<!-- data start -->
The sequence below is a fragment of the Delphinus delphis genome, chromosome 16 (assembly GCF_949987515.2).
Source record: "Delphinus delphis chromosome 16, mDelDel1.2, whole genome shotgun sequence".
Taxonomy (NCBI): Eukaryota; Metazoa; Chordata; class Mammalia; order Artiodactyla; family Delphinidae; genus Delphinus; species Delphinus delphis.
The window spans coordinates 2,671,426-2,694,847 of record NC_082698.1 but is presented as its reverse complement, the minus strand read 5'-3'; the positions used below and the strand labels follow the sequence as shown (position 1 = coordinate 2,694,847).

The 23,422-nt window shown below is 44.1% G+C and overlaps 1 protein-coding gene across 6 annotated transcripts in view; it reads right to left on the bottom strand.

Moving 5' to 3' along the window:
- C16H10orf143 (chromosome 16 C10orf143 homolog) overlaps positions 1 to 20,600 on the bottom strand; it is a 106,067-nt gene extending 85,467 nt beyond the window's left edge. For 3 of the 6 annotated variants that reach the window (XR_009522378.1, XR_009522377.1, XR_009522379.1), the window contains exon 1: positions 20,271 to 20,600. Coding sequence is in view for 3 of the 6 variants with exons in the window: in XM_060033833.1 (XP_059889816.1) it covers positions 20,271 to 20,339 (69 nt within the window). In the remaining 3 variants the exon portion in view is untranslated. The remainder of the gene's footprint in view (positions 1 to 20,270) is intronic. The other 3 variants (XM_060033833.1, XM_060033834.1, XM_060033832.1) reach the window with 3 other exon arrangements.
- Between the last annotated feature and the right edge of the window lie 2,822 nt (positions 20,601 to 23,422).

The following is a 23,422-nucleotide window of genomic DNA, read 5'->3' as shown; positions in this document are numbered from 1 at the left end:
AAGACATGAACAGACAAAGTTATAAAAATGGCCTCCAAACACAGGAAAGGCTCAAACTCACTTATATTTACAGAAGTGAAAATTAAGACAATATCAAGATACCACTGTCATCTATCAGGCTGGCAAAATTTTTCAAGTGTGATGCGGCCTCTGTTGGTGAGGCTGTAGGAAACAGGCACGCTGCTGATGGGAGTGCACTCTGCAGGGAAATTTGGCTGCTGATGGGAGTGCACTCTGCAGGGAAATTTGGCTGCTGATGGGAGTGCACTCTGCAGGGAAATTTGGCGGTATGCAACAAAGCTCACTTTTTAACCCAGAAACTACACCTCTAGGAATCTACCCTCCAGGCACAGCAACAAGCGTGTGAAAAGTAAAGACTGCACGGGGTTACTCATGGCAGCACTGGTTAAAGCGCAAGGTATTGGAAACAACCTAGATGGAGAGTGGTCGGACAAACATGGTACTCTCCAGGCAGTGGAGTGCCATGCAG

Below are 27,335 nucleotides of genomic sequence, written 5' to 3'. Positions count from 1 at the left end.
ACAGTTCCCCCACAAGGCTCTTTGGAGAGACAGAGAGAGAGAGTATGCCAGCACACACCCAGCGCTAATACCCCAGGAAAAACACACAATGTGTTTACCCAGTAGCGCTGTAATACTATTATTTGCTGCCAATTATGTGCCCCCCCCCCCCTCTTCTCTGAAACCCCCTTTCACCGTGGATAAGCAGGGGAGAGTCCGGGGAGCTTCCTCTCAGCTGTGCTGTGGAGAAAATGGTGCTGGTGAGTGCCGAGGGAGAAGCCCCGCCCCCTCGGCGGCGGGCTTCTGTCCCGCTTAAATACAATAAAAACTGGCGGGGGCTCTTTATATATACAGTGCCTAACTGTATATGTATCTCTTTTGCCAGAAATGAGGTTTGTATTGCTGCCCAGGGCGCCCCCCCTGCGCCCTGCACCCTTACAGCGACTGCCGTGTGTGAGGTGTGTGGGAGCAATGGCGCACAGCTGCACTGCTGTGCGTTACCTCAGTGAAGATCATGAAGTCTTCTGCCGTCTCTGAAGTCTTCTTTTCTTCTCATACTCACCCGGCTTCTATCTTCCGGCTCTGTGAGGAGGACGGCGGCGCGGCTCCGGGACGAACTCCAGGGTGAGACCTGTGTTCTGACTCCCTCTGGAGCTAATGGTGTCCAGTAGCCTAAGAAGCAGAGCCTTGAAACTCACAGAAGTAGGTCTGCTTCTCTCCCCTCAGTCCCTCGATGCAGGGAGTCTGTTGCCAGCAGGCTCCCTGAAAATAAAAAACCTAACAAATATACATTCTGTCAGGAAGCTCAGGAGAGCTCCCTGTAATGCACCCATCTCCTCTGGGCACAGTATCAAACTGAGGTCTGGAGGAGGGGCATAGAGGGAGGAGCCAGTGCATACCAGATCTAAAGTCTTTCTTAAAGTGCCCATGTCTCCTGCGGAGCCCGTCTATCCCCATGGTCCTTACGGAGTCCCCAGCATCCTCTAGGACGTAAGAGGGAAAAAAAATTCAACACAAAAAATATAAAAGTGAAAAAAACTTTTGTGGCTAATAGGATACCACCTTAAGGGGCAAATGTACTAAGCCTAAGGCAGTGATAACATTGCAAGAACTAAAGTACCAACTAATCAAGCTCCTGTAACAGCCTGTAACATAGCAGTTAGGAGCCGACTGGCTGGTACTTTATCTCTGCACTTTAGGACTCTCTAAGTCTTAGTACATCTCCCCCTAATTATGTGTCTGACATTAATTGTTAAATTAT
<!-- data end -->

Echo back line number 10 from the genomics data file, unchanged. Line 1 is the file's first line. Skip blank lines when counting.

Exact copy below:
AAGACATGAACAGACAAAGTTATAAAAATGGCCTCCAAACACAGGAAAGGCTCAAACTCACTTATATTTACAGAAGTGAAAATTAAGACAATATCAAGATACCACTGTCATCTATCAGGCTGGCAAAATTTTTCAAGTGTGATGCGGCCTCTGTTGGTGAGGCTGTAGGAAACAGGCACGCTGCTGATGGGAGTGCACTCTGCAGGGAAATTTGGCTGCTGATGGGAGTGCACTCTGCAGGGAAATTTGGCTGCTGATGGGAGTGCACTCTGCAGGGAAATTTGGCGGTATGCAACAAAGCTCACTTTTTAACCCAGAAACTACACCTCTAGGAATCTACCCTCCAGGCACAGCAACAAGCGTGTGAAAAGTAAAGACTGCACGGGGTTACTCATGGCAGCACTGGTTAAAGCGCAAGGTATTGGAAACAACCTAGATGGAGAGTGGTCGGACAAACATGGTACTCTCCAGGCAGTGGAGTGCCATGCAG